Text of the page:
Yes, having promised this list some time ago, I decided to leave you all in a state of panting excitement.
Rather than actually list them in any order, there's the best, and the rest of the top10.
Crippled Black Phoenix - (Mankind) The Crafty Ape. You like post-rock? and don't have CBP The Crafty Ape? Shame. Shame on you. It's superb, doesn't feel like a 2CD set which is always a good sign (hell, listening to Transatlantic, which aren't [technically] 2CD albums, feels like a triple...). It's grungy, dark, tuneful, and addictive.
Ian Anderson - Thick as a Brick 2 (I'm linking to Burning Shed rather than j-tull). Really, I thought this would be rubbish, there's so many examples of bands coming back to their masterpiece and failing (Queensryche, Meatloaf, etc) that expectations were low. But this was great, nice tribute themes to TaaB1, while exploring what could have happened in the intervening years.
John K Samson - Provincial. The first solo album from the lead singer of the Weakerthans was a lovely piece, more delicate and personal than the Weakerthans material. And very addictive. The same quirky, engaging lyrics, but a more personal delivery.
Scott Walker - Bish Bosch. Not the most prolific of musicians since his avante garde switch (road to damascus moment?), this is the third album in what are, at least thematically, a trilogy of experimental, challenging, and always interesting albums. It's confusing, intense, dark, twisted, at times funny, and quite overwhelming. And exactly what I wanted from SW.
Mark Knopfler - Privateering. He's been solo for a number of years now, with consistently good - and sometimes great - albums. But this one, a double, is coming close to his best. MK is playing more blues, and the synergy between his voice (always sounding prematurely aged during the Dire Straits days), the lyrics, and the music is sublime. I'm really looking forward to the gig in May.
Marillion - Sounds That Can't Be Made. It was actually quite a close run thing if this made the top10. To some extent the flow of the album is poor, and that's the result of the opening epic Gaza - clocking in at 17mins, which may be the best piece of music Marillion have recorded. The rest of the album is very good (standouts including Power and Sounds That Can't Be Made), but it's a game of two halves. The more I've spun it, the more I thought it should be in the top10.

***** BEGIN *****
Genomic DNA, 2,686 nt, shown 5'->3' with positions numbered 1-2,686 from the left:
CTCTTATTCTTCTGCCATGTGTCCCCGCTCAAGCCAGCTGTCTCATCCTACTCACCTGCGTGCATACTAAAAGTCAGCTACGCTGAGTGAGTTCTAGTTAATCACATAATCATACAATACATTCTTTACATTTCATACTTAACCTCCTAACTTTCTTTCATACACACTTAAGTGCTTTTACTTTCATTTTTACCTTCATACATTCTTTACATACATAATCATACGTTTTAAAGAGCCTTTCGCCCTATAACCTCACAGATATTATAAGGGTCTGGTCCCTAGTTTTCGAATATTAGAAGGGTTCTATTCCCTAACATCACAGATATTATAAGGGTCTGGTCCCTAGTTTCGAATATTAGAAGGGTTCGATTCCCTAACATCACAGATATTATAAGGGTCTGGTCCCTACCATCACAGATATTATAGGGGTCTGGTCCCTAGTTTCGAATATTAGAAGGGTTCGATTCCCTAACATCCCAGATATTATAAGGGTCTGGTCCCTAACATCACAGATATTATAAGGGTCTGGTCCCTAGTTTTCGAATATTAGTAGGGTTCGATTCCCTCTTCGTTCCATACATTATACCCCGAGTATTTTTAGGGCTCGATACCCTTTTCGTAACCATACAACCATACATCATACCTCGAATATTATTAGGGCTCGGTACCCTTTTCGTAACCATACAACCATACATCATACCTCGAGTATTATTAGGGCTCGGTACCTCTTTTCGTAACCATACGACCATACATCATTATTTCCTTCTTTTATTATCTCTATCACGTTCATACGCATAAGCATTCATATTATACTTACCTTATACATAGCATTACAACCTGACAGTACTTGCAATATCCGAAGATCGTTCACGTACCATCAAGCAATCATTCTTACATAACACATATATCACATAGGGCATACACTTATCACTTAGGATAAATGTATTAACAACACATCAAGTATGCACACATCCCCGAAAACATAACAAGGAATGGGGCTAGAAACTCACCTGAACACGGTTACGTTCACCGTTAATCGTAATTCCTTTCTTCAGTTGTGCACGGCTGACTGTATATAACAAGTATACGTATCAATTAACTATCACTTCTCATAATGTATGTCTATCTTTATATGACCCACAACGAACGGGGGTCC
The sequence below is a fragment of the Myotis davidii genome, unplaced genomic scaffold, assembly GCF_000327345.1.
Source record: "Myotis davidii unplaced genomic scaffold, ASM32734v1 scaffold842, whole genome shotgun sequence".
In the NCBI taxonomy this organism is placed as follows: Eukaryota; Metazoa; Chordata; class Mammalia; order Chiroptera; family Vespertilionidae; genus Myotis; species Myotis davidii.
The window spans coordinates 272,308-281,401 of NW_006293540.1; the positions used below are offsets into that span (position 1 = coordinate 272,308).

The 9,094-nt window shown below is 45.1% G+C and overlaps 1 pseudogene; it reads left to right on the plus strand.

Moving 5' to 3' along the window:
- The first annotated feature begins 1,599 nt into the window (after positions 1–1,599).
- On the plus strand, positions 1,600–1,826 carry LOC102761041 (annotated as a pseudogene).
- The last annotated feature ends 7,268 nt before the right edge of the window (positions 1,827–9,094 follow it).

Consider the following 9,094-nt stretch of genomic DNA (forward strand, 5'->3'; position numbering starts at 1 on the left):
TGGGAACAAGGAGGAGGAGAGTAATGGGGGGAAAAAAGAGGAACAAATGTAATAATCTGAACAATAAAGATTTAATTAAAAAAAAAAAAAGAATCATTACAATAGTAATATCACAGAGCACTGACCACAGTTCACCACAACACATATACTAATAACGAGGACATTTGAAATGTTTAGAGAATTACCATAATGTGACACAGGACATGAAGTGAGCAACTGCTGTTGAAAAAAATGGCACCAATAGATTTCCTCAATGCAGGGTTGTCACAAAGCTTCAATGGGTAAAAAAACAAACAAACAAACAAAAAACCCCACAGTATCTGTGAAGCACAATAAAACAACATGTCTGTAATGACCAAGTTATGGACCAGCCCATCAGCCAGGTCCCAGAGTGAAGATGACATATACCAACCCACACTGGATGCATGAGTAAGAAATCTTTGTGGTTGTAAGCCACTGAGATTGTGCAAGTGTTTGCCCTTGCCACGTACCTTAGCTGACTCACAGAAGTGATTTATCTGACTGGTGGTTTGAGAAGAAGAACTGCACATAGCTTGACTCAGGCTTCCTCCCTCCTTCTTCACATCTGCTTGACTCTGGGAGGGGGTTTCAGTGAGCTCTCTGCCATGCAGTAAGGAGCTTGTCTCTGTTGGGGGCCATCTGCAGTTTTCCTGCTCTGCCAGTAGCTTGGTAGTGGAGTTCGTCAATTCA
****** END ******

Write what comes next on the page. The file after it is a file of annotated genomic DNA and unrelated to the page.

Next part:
Swans - The Seer. Described variously as post-punk or post-rock, I 'found' the Swans this year. Another double album. Another dark, impenetrable, twisted, disturbing listen (is that three this year?), it's either utterly brilliant or completely pointless. The more I spin it, the more I'm leaning to brilliant. It's certainly challenging.
Storm Corrosion - Storm Corrosion. Well it wouldn't be a yearly best of without some Steve Wilson input...this one is his collaboration with Mikael Akerfeldt of Opeth. Both Opeth and Wilson have been getting more and more experimental (infact the Opeth gig this year was, effectively, jazz metal funk), this album has it's roots in 70s dark rock, ambient? I dunno. I like it.
Gazpacho/The Enid - March of Ghosts/Invictus. Yes I'm cheating and having two. But you can see a bit of a link between the two. Invictus was a surprise, it's the Enid, but far more orchestral than the recent albums. Essentially it's a classical album, by that weird prog-classical-rock band. Gazpacho can, as usual, do no wrong. March of Ghosts is moving, dreamy, dark, absorbing, and draining.
And the best?
Paul Buchanan - Mid Air. Most bands get more complex over the years, Paul Buchanan (the Blue Nile) has got simpler. There is nothing here. Fragments of music coalesce into songs, drifting in and out - and yet perfectly formed. It's a short album (36mins), made up of 14 tracks. And it leaves you floating, happy, and yet slightly melancholic. Meh, I dunno how he does it. But it is perfection.